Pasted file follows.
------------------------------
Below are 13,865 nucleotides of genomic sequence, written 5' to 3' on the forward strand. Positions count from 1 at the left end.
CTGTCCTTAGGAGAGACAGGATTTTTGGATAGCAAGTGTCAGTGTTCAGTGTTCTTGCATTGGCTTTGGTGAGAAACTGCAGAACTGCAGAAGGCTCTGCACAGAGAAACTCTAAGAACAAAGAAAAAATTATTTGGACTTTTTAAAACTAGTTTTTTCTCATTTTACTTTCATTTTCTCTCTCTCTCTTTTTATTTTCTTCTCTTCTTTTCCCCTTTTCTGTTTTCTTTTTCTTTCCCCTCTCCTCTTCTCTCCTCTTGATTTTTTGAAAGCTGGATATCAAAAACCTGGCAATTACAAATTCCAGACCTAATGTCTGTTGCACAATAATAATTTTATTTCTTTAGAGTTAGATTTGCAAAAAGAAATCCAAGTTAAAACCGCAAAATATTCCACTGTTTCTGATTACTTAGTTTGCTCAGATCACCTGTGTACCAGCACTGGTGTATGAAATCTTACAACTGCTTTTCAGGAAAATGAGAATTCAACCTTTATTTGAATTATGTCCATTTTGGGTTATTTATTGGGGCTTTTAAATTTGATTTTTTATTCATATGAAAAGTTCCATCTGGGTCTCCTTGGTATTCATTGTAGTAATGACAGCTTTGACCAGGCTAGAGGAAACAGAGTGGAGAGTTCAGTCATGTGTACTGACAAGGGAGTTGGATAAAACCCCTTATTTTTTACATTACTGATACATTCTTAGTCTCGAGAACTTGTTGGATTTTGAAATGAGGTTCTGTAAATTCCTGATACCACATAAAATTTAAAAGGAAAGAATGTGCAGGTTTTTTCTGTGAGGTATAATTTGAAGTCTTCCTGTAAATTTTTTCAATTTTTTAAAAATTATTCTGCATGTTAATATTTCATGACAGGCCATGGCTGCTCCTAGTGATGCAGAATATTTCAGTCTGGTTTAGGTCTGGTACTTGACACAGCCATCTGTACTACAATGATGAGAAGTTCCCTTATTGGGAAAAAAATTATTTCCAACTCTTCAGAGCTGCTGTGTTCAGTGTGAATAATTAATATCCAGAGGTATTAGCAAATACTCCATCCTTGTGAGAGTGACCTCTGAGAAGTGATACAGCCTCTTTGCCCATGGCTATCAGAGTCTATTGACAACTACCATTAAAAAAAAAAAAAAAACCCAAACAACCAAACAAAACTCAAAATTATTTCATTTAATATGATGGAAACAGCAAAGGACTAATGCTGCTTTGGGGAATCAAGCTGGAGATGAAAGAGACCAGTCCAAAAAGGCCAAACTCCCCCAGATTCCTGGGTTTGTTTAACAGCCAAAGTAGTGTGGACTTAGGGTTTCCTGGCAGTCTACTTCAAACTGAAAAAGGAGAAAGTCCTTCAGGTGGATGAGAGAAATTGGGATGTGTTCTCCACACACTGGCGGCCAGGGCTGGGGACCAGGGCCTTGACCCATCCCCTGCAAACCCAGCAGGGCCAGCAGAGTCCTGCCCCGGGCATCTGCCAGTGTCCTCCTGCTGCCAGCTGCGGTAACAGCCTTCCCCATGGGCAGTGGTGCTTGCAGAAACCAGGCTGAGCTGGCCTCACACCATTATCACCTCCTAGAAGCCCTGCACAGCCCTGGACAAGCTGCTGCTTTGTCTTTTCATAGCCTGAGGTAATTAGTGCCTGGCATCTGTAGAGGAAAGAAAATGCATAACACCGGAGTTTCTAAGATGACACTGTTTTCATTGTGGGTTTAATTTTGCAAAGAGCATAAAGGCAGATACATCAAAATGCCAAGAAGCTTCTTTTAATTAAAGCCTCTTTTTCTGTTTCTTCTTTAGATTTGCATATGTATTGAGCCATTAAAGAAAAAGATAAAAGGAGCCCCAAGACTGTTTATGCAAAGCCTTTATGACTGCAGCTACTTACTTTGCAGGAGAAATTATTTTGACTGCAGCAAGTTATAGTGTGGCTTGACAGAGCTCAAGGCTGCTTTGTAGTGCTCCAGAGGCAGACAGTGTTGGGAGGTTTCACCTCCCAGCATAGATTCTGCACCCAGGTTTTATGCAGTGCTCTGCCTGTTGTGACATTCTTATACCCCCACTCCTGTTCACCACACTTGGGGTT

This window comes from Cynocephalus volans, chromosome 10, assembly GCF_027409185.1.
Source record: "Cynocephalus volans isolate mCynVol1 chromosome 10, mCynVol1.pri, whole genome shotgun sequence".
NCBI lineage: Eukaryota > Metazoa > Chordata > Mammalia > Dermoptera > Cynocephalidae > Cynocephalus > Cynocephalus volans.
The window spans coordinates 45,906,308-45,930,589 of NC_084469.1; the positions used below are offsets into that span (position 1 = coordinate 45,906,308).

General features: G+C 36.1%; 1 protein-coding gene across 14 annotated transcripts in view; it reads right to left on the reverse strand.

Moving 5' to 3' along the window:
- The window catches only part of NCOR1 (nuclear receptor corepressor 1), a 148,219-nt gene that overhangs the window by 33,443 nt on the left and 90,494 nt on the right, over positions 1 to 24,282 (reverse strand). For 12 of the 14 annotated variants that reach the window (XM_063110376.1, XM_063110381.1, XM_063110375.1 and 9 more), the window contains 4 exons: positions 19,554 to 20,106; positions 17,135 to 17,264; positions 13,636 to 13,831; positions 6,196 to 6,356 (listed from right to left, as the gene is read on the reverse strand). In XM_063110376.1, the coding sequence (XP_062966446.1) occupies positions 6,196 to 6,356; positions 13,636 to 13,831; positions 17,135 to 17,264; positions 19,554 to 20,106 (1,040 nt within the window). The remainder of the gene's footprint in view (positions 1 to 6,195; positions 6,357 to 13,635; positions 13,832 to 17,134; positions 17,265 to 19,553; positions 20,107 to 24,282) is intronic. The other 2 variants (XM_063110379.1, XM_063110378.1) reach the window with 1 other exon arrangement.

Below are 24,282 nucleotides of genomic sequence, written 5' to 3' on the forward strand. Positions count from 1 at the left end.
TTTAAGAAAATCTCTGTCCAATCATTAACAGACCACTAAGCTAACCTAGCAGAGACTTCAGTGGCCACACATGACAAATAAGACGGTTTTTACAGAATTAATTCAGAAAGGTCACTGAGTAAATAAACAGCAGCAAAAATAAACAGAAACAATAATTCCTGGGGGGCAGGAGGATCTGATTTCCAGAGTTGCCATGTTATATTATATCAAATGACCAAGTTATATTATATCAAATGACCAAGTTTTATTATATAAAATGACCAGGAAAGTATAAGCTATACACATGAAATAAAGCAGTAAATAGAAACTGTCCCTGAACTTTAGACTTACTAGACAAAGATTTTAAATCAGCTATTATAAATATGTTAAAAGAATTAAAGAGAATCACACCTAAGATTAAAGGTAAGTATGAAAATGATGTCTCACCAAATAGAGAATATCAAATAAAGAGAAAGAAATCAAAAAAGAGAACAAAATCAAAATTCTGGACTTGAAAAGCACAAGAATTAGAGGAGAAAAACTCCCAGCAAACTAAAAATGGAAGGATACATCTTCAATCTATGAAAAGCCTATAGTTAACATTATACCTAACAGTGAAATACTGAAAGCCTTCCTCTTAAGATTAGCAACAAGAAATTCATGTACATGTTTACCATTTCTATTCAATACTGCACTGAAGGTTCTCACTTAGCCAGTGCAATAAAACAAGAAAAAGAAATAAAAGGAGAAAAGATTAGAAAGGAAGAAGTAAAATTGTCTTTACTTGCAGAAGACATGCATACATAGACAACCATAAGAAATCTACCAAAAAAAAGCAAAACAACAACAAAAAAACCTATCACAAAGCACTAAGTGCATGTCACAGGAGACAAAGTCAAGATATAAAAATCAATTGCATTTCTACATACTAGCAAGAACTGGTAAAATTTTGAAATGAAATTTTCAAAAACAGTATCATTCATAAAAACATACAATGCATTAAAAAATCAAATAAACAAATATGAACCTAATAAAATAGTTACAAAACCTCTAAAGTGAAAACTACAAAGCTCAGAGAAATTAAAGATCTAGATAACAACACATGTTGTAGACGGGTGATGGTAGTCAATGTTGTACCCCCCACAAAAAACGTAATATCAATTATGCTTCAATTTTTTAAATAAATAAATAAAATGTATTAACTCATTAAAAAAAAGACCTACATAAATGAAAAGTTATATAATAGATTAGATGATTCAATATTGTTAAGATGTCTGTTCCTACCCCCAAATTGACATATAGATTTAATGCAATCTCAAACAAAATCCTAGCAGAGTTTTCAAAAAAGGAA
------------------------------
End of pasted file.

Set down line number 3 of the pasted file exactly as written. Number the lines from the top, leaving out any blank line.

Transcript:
This window comes from Cynocephalus volans, chromosome 10, assembly GCF_027409185.1.